clone HTTP colon slash slash github.com slash b el capital b and i’ll a free /lib underscore NRF 24 so this creates a folder in our NRI folder here called Lib underscore 24-hour Lib underscore n RF 24 and you could more or less stop here because it has a whole bunch of example files if you want to poke around in them but what’s really important here is this file lip underscore n RF 24 if we’re going to write a script we’re going to import this module and set up our transceiver from it so I’m just going to separate that by copying it over into our n RF 24 master folder that we have and navigate back to that n RF 24 folder so now we have the folder here which we could delete and we have this Python file which we need to keep before we can start writing our Python script so over on the desktop of the Raspberry Pi I’m going to open up an instance of Idol 3 and we’re going to create a new file and I’m going to save this folder I mean I’m going to save this file on the NRF 24 l01 folder and I’m going to call it receive Arduino dot pi you can probably guess what this script is going to do so as I said we’re going to send out a message on Arduino that says hello world and we’re going to receive it on the Raspberry Pi first things first we’re going to have to get some packages imported so import our Pi GPIO as GPIO we’re going to from that module blip underscore n RF 24 we’re going to import an RF 24 we’re going to import time and we’re going to import our SPI we’re going to set up our GPIO so GPIO dot set mode GPIO dot DCM and this way when we when we put in the values for our pin pin connections to the transceiver will it’ll know what we’re talking about and then we’re going to set up addresses for our transceivers like a like a send and receive address and this has to be an array of bytes so I’m going to be creating two addresses here and the reason I’m doing that is ultimately in the next video I’m going to show you how you can establish back-and-forth communication which goes a bit above and beyond simple one-way communication that I’m demonstrating in this tutorial so we’re going to need a send and a receive address so we’re creating one address here and we will create another address here all right so we have our two unique addresses populated in a value here called pipes and now we can set up our radio now this is going to seem like a lot and that’s because it is but once we have it set up we’re pretty much ready to rock and the rest will be simple Python and actually using the radio so don’t get too scared we’re going to create an instance of our radio and then we’re going to begin the radio what we’re passing in here is the ce0 value that’s GPIO eight this is for your CSN pin and we’re going to pass in the c e value which is GPIO 17 now we have a bunch of options that we can play with such as setting up the payload size the maximum size you can set is 32 so let’s set it to 32 as in 32 bytes we can set the channel so you can have multiple devices connected and you have different channels on which you can communicate in this example we’ll be using channel 76 because why not we can also set up our data rate and in this example we’ll be using one of the slower but more secure data rates that’s the one megabit per second so the slower you go the better your range is generally speaking it doesn’t really matter because we’re on the desktop here and the the receivers are literally four inches apart but you know work with me here and we can set up our power level and this is important if you want better range or if you want to conserve your battery so right now we will be going minimum because they are so close together then you can set up things like Auto acknowledgments so Auto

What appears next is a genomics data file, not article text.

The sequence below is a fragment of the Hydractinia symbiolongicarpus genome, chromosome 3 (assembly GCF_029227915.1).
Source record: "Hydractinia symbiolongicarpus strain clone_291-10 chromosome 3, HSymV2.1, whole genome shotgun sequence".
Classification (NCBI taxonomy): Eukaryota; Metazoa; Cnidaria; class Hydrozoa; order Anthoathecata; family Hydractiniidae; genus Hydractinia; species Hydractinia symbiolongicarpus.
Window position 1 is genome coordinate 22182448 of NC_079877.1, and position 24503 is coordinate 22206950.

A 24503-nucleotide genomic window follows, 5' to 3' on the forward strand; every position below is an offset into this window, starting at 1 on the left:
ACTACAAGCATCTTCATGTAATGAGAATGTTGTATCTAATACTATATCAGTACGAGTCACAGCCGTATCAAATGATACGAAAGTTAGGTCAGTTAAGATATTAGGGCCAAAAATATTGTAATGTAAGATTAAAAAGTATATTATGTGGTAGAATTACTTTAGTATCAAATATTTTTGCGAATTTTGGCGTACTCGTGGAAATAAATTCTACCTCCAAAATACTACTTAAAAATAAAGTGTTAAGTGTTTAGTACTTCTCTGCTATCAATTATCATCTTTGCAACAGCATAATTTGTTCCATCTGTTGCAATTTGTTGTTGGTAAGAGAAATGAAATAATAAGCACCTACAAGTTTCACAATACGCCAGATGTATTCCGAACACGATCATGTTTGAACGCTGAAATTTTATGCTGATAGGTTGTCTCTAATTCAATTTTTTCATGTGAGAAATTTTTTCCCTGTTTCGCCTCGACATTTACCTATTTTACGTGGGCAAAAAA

AK will set auto Act to true and we can enable dynamic payload so let’s do that Micke payloads and ultimately we want to enable an acknowledgment payload so when you send a message out you can send back hey yes I actually received this message from you and that’s important because you want to know that you’re heard right now since this is a receiving setup that I’m setting here we’re going to be opening up a reading pipe and that reading pipe is going to be the second entry in our pipes address here so this F 0 F 0 F 0 e 1 address that we specify here and then we’re going to print the details and what this allows you to do is like when you execute this in terminal it will print the details that you can then review these settings that I’m setting up here have to match most of them have to match whatever is on the Arduino so payload size channel data rate power application doesn’t setting up if you if you’re working with your acknowledgments you’ll have to do that and your address is of course will have to be the same now since this is the Raspberry Pi that will be listening so we’re going to start listening for that hello world message we might as well start listening now the rest of this will be simple Python so we’re going to set up a while true loop here and what’s going to happen is it’s going to sit and it’s going to wait and it’s going to wait until a message is actually delivered so this while not loop here is going to check if it’s received anything and if it hasn’t it goes back to sleep until something actually happens at which point it breaks out of this a while true loop then we will be receiving our message so let’s create an instance of a received message that will be an empty list and we are then going to read from our radio and populate our received message with whatever we get from our radio and then we need to get the dynamic payload size so we’ve received our message and let’s just print a dummy statement here that says we received this and what did we receive we received our best received message right great now the thing is is the data that is sent across this radio is a byte like single byte at a time up to 32 byte payload and a byte is made up of 8 bits and 8 bits can only yield the number between 0 and 255 so anything that we get will be 32 numbers between 0 and 255 well how do you get a letter right like let’s say we want to send a string how do we get a string well you can encode your string characters like each character has like a Unicode equivalent byte value associated with it and since we’ll be sending strings here we need to decode whatever we get in our received message into strings so that you and I can understand what it is that’s going on so let’s print a statement here that says translating our received message into unicode characters and then we’re going to create an instance of an empty string to which we will then go append whatever the characters from our received message are so for whatever value we have in receive message so iterate over the length of received message we are going to check if and because we could receive a null byte for example so we need to not necessarily append our null byte so if n is greater than or equal to 32 and n is less than or equal to 126 which is an arbitrary range that I chose based off of the charts that I looked at for unicode characters we are going to append to our string the character equivalent of n so it will decode the byte value n into whatever letter or symbol it represents and then we can say our receive message decodes to this and that will be string all right perfect and that’s it for the Raspberry Pi Python portion so now we can give that a save and start programming our Arduino I will be programming the Arduino on my Mac side here now it doesn’t matter if your PC Mac or Linux you are going to be able to do this regardless as long as you have the arduino ide installed which is needed to actually program the Arduino we’re also going to have to download some packages so over here on